Kosmos 6

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Kosmos 6
Mission typeRadar target
Technology
Harvard designation1962 Alpha Delta 1
COSPAR ID1962-028A
SATCAT no.00338Edit this on Wikidata
Spacecraft properties
Spacecraft typeDS-P1
ManufacturerYuzhnoye
Launch mass355 kilograms (783 lb)
Start of mission
Launch date30 June 1962, 16:00 (1962-06-30UTC16Z) UTC
RocketKosmos-2I 63S1
Launch siteKapustin Yar Mayak-2
End of mission
Decay date8 September 1962 (1962-09-09)
Orbital parameters
Reference systemGeocentric
RegimeLow Earth
Perigee altitude261 kilometres (162 mi)
Apogee altitude348 kilometres (216 mi)
Inclination48.90 degrees
Period90.6 minutes
 

Kosmos 6 (Russian: Космос 6 meaning Cosmos 6), also known as DS-P1 No.1 and occasionally in the West as Sputnik 16 was a prototype radar target satellite for anti-ballistic missile tests, which was launched by the Soviet Union in 1962. It was the sixth satellite to be designated under the Kosmos system, and the second spacecraft launched as part of the DS programme to successfully reach orbit, after Kosmos 1. Its primary mission was to demonstrate the necessary technologies for radar tracking of spacecraft, which would allow future satellites to function as targets. It was the first solar-powered satellite manufactured by Yuzhnoye.[1]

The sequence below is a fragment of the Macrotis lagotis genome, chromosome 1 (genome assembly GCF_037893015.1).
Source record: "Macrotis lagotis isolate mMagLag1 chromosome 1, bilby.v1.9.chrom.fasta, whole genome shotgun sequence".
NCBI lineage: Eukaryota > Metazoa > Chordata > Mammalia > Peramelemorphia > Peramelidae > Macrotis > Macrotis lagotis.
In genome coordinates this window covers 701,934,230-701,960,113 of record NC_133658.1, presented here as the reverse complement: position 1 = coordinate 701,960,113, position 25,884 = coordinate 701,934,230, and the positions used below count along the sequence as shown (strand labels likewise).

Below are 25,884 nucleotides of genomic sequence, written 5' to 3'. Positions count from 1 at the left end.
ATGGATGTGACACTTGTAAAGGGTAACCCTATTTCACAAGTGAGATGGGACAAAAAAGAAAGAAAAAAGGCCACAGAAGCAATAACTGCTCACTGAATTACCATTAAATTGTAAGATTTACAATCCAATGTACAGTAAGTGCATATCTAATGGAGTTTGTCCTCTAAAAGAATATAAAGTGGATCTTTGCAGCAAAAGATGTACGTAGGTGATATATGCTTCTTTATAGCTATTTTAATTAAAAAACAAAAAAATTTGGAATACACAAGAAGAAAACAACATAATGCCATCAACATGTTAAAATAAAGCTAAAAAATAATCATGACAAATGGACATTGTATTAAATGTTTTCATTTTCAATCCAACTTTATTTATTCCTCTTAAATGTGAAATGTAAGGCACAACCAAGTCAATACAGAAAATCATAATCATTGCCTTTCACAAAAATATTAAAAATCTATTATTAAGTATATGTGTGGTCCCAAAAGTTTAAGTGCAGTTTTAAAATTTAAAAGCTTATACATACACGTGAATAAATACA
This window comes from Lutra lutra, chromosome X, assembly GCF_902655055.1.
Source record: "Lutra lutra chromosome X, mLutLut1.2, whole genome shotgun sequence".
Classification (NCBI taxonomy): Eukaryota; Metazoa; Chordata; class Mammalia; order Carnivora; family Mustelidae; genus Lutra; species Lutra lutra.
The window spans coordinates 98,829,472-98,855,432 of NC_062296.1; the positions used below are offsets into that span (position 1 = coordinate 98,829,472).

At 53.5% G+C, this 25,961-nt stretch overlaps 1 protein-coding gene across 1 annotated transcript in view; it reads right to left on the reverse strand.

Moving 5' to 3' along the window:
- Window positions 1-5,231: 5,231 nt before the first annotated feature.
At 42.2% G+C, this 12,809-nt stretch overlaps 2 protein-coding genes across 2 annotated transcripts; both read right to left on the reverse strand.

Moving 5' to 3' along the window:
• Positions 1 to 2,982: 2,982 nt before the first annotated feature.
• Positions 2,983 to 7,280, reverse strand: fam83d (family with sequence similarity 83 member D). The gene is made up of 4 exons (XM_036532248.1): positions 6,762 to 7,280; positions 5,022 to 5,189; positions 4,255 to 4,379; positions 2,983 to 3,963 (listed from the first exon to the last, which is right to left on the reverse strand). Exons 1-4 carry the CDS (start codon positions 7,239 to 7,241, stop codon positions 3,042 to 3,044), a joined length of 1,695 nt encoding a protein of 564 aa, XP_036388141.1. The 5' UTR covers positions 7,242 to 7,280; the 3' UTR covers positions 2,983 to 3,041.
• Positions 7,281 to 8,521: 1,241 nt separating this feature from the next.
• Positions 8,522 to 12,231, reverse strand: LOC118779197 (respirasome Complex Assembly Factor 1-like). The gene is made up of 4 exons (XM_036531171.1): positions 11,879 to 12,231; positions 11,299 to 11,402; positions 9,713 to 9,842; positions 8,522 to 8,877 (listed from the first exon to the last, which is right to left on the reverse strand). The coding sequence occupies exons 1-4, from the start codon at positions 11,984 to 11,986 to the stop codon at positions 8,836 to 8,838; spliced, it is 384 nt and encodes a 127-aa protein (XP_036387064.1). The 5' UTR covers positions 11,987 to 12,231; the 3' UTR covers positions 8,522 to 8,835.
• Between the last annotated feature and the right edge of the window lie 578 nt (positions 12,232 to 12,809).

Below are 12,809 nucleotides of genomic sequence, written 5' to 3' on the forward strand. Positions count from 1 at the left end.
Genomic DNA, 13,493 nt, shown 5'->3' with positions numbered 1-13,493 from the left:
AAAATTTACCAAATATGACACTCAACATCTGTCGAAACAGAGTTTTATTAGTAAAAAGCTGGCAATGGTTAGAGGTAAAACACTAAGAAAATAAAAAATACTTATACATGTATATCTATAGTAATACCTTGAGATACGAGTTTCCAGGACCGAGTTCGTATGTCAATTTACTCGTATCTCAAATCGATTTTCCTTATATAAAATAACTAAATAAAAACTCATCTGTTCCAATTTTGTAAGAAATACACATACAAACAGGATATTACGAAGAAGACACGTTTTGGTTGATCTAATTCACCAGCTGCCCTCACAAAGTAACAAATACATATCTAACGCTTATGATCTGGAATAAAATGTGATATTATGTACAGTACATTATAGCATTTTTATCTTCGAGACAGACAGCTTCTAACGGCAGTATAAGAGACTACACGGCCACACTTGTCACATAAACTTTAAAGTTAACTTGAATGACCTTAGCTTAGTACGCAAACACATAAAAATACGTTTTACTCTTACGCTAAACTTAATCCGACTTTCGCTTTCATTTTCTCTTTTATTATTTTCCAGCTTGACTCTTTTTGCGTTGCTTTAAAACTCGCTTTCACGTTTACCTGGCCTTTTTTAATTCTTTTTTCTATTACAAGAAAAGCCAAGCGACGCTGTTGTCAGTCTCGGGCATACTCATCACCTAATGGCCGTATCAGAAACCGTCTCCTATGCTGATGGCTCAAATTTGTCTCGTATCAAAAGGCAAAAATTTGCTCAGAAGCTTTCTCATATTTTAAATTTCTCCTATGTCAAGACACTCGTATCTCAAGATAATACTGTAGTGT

It was launched aboard the seventh flight of the Kosmos-2I 63S1 rocket.[2] The launch was conducted from pad 2 of the Mayak Launch Complex at Kapustin Yar, and occurred at 16:00 GMT on 30 June 1962.[3]

Kosmos 6 was placed into a low Earth orbit with a perigee of 261 kilometres (162 mi), an apogee of 348 kilometres (216 mi), 48.90 degrees of inclination, and an orbital period of 90.6 minutes.[1] It decayed on 8 September 1962.[4]

Kosmos 6 was a prototype DS-P1 satellite, the first of four to be launched.[1] Of the other three satellites, one was lost in a launch failure, and the remaining two successfully reached orbit as Kosmos 19 and Kosmos 25.[5]

See also[edit]

References[edit]

  1. ^ a b c Wade, Mark. "DS-P1". Encyclopedia Astronautica. Archived from the original on 10 July 2012. Retrieved 23 May 2009.
  2. ^ McDowell, Jonathan. "Launch Log". Jonathan's Space Page. Retrieved 23 May 2009.
  3. ^ Wade, Mark. "Kosmos 2". Encyclopedia Astronautica. Archived from the original on 8 July 2012. Retrieved 23 May 2009.
  4. ^ McDowell, Jonathan. "Satellite Catalog". Jonathan's Space Page. Retrieved 23 May 2009.
  5. ^ Wade, Mark. "DS". Encyclopedia Astronautica. Archived from the original on 31 March 2009. Retrieved 23 May 2009.